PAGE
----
there are feeding, breathing or sleeping concerns.
Performing a frenectomy is only one aspect of treating tethered oral tissues- we also need to teach the tongue how to move in a new way and release tension in the body. While some may notice an immediate change, usually improvement happens slowly over time when combined with the appropriate therapy.
The tongue is a unique structure that falls in the scope of practice of both Ear Nose and Throat doctors as well as dentists. Both are licensed to treat tethered oral tissues, but more important is their post-graduate training. Tethered oral tissue diagnosis and treatment is not taught in medical or dental school, so providers must seek additional training to be knowledgeable in this area.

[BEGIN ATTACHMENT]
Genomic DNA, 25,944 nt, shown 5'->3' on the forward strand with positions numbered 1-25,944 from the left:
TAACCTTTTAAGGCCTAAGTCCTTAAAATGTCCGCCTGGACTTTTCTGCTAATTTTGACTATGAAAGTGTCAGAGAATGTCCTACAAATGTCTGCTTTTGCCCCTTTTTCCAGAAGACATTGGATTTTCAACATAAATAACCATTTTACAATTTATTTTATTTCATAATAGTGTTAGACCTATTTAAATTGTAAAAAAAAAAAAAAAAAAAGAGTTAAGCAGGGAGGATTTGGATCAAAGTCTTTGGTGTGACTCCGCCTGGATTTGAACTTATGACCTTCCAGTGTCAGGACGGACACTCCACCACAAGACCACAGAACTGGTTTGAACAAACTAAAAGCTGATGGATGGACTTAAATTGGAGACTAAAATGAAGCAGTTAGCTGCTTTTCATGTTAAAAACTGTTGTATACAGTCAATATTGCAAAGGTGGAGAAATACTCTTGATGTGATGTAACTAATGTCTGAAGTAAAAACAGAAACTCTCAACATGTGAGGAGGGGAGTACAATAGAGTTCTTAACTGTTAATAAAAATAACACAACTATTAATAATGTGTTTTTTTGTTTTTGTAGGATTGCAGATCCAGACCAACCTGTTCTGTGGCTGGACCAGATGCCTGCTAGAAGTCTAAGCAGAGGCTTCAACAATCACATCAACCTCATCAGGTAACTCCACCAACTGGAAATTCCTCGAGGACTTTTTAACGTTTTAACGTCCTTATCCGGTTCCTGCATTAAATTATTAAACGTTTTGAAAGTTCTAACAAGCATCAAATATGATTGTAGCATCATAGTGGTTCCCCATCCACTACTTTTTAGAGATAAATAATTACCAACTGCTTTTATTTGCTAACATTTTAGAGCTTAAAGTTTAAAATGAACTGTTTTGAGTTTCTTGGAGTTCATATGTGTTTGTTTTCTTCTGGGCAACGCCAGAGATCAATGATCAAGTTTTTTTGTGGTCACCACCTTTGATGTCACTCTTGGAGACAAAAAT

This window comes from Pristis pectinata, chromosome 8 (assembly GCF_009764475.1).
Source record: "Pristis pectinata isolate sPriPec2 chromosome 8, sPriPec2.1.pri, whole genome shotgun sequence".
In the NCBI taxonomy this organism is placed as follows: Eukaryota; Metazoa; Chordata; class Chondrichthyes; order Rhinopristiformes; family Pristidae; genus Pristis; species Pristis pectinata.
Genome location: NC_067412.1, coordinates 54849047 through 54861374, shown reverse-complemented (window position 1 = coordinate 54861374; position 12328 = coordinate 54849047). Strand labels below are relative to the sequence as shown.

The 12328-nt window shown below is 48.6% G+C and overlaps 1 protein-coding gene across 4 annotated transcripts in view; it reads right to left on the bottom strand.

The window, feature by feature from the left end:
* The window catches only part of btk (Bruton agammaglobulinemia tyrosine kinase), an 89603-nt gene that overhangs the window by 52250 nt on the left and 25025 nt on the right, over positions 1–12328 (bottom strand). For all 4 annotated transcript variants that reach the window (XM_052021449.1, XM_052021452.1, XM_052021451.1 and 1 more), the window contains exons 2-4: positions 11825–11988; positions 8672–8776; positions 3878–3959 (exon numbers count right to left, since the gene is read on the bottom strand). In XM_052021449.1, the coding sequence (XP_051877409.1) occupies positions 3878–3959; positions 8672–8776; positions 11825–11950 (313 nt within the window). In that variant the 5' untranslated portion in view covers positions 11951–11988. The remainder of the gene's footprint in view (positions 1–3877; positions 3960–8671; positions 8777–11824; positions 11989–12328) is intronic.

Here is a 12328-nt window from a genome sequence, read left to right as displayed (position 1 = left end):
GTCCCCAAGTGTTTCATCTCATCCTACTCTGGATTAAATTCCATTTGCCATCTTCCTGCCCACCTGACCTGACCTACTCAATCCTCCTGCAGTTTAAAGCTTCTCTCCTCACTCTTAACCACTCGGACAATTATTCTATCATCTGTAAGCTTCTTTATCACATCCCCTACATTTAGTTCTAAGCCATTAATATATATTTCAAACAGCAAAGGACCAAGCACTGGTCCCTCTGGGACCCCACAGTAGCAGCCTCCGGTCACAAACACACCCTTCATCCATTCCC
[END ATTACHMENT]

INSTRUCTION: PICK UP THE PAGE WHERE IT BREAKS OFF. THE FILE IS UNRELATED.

Those performing the procedure are knowledgeable about the anatomy. How babies feed and use their tongue involves specialties like Speech Pathologists, Lactation Consultants, and Occupational Therapists. Both are important in achieving best results.